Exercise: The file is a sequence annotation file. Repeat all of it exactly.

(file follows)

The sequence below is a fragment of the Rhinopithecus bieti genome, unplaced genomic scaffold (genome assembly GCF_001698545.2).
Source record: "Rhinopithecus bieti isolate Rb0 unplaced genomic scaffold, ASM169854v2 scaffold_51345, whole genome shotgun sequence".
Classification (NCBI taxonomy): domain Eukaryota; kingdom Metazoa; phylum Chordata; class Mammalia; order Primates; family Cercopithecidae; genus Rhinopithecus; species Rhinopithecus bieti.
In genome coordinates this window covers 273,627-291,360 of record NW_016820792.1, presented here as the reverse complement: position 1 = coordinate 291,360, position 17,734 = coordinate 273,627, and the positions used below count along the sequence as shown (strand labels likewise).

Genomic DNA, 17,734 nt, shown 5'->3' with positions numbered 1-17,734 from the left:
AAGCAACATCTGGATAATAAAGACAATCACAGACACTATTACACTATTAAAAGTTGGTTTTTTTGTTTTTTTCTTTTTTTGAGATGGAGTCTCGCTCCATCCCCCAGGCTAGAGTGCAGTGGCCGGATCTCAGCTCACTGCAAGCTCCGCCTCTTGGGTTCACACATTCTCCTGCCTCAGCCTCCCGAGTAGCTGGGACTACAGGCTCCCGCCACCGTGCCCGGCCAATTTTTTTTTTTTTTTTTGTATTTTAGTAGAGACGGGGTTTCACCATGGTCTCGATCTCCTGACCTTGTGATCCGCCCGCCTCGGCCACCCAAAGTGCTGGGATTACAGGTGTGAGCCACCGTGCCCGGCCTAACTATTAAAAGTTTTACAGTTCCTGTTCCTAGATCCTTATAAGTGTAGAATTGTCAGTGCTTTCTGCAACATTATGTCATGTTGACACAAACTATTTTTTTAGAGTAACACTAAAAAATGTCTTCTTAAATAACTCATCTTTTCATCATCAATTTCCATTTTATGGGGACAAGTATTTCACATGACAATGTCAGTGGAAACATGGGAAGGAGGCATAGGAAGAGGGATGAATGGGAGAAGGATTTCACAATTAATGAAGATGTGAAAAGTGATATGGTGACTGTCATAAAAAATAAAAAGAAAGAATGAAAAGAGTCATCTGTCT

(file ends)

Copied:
The sequence below is a fragment of the Rhinopithecus bieti genome, unplaced genomic scaffold (genome assembly GCF_001698545.2).
Source record: "Rhinopithecus bieti isolate Rb0 unplaced genomic scaffold, ASM169854v2 scaffold_51345, whole genome shotgun sequence".
Classification (NCBI taxonomy): domain Eukaryota; kingdom Metazoa; phylum Chordata; class Mammalia; order Primates; family Cercopithecidae; genus Rhinopithecus; species Rhinopithecus bieti.
In genome coordinates this window covers 273,627-291,360 of record NW_016820792.1, presented here as the reverse complement: position 1 = coordinate 291,360, position 17,734 = coordinate 273,627, and the positions used below count along the sequence as shown (strand labels likewise).

Genomic DNA, 17,734 nt, shown 5'->3' with positions numbered 1-17,734 from the left:
AAGCAACATCTGGATAATAAAGACAATCACAGACACTATTACACTATTAAAAGTTGGTTTTTTTGTTTTTTTCTTTTTTTGAGATGGAGTCTCGCTCCATCCCCCAGGCTAGAGTGCAGTGGCCGGATCTCAGCTCACTGCAAGCTCCGCCTCTTGGGTTCACACATTCTCCTGCCTCAGCCTCCCGAGTAGCTGGGACTACAGGCTCCCGCCACCGTGCCCGGCCAATTTTTTTTTTTTTTTTTGTATTTTAGTAGAGACGGGGTTTCACCATGGTCTCGATCTCCTGACCTTGTGATCCGCCCGCCTCGGCCACCCAAAGTGCTGGGATTACAGGTGTGAGCCACCGTGCCCGGCCTAACTATTAAAAGTTTTACAGTTCCTGTTCCTAGATCCTTATAAGTGTAGAATTGTCAGTGCTTTCTGCAACATTATGTCATGTTGACACAAACTATTTTTTTAGAGTAACACTAAAAAATGTCTTCTTAAATAACTCATCTTTTCATCATCAATTTCCATTTTATGGGGACAAGTATTTCACATGACAATGTCAGTGGAAACATGGGAAGGAGGCATAGGAAGAGGGATGAATGGGAGAAGGATTTCACAATTAATGAAGATGTGAAAAGTGATATGGTGACTGTCATAAAAAATAAAAAGAAAGAATGAAAAGAGTCATCTGTCT